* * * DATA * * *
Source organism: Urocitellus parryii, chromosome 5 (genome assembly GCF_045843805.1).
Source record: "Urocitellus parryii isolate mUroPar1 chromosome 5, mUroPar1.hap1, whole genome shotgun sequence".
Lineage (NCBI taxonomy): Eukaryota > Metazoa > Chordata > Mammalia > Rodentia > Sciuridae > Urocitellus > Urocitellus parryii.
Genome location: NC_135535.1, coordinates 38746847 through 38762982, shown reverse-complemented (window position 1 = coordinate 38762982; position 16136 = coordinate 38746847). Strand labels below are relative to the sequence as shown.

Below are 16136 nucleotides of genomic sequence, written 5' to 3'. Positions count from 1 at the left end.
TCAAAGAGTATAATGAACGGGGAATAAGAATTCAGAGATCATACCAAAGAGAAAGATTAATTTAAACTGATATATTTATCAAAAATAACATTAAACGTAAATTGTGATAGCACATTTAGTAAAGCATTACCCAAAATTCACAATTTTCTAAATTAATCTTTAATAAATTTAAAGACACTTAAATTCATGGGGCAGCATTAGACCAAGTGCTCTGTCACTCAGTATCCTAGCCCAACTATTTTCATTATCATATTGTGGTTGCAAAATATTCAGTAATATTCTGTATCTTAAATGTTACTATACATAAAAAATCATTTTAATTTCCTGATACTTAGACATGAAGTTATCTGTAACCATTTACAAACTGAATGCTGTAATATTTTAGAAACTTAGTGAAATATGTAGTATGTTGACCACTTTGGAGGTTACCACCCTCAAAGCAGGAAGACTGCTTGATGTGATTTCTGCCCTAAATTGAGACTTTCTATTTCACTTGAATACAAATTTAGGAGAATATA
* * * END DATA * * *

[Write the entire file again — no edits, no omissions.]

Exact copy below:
Source organism: Urocitellus parryii, chromosome 5 (genome assembly GCF_045843805.1).
Source record: "Urocitellus parryii isolate mUroPar1 chromosome 5, mUroPar1.hap1, whole genome shotgun sequence".
Lineage (NCBI taxonomy): Eukaryota > Metazoa > Chordata > Mammalia > Rodentia > Sciuridae > Urocitellus > Urocitellus parryii.
Genome location: NC_135535.1, coordinates 38746847 through 38762982, shown reverse-complemented (window position 1 = coordinate 38762982; position 16136 = coordinate 38746847). Strand labels below are relative to the sequence as shown.

Below are 16136 nucleotides of genomic sequence, written 5' to 3'. Positions count from 1 at the left end.
TCAAAGAGTATAATGAACGGGGAATAAGAATTCAGAGATCATACCAAAGAGAAAGATTAATTTAAACTGATATATTTATCAAAAATAACATTAAACGTAAATTGTGATAGCACATTTAGTAAAGCATTACCCAAAATTCACAATTTTCTAAATTAATCTTTAATAAATTTAAAGACACTTAAATTCATGGGGCAGCATTAGACCAAGTGCTCTGTCACTCAGTATCCTAGCCCAACTATTTTCATTATCATATTGTGGTTGCAAAATATTCAGTAATATTCTGTATCTTAAATGTTACTATACATAAAAAATCATTTTAATTTCCTGATACTTAGACATGAAGTTATCTGTAACCATTTACAAACTGAATGCTGTAATATTTTAGAAACTTAGTGAAATATGTAGTATGTTGACCACTTTGGAGGTTACCACCCTCAAAGCAGGAAGACTGCTTGATGTGATTTCTGCCCTAAATTGAGACTTTCTATTTCACTTGAATACAAATTTAGGAGAATATA